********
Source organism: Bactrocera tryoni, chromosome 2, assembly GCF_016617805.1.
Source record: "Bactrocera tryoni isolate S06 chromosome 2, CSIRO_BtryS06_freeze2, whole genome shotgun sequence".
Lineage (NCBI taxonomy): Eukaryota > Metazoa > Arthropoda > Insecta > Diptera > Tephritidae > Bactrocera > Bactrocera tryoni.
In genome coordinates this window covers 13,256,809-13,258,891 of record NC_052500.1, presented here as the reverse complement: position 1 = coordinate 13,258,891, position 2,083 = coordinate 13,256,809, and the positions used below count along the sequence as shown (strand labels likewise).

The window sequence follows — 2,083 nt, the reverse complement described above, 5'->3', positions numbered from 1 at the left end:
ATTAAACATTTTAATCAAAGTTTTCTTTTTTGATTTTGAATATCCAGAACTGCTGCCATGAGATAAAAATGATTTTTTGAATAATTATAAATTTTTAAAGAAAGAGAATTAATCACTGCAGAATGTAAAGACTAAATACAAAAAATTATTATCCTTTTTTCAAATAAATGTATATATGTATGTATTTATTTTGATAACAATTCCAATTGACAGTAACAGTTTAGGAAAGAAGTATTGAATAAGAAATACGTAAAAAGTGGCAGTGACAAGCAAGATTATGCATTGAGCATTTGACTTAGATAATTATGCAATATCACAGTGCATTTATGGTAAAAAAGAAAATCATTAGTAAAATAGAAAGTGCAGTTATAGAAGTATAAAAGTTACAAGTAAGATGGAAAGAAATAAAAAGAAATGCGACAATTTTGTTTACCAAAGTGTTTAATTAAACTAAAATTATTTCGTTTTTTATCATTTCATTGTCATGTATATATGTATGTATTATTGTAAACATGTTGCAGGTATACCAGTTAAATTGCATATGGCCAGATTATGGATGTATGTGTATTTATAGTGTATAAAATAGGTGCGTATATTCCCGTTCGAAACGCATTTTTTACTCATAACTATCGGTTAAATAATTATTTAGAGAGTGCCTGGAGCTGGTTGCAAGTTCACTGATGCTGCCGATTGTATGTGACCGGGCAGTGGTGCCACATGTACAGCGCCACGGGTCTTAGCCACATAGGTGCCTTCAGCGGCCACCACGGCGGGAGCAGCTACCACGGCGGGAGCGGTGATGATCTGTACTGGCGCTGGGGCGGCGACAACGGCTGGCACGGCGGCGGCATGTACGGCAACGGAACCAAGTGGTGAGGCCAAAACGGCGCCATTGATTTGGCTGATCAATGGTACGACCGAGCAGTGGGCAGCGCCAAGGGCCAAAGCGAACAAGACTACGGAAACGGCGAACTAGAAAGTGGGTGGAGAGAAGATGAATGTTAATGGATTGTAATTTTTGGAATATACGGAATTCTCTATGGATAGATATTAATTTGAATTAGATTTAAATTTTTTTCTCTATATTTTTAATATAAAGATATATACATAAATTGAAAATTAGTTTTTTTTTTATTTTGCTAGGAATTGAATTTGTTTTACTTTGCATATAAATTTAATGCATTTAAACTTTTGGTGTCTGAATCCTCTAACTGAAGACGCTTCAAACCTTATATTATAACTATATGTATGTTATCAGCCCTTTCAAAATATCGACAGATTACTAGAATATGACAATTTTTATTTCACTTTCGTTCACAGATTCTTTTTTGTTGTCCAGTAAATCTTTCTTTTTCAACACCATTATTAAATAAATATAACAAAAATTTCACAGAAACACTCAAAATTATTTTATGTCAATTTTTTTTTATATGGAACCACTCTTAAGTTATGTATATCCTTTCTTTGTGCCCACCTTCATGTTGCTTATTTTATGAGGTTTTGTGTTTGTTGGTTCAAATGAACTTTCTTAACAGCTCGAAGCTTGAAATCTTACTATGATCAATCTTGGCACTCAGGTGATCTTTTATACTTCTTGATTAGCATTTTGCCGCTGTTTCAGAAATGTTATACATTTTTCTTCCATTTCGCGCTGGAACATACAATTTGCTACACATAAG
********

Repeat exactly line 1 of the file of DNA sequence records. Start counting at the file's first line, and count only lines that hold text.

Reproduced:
Source organism: Bactrocera tryoni, chromosome 2, assembly GCF_016617805.1.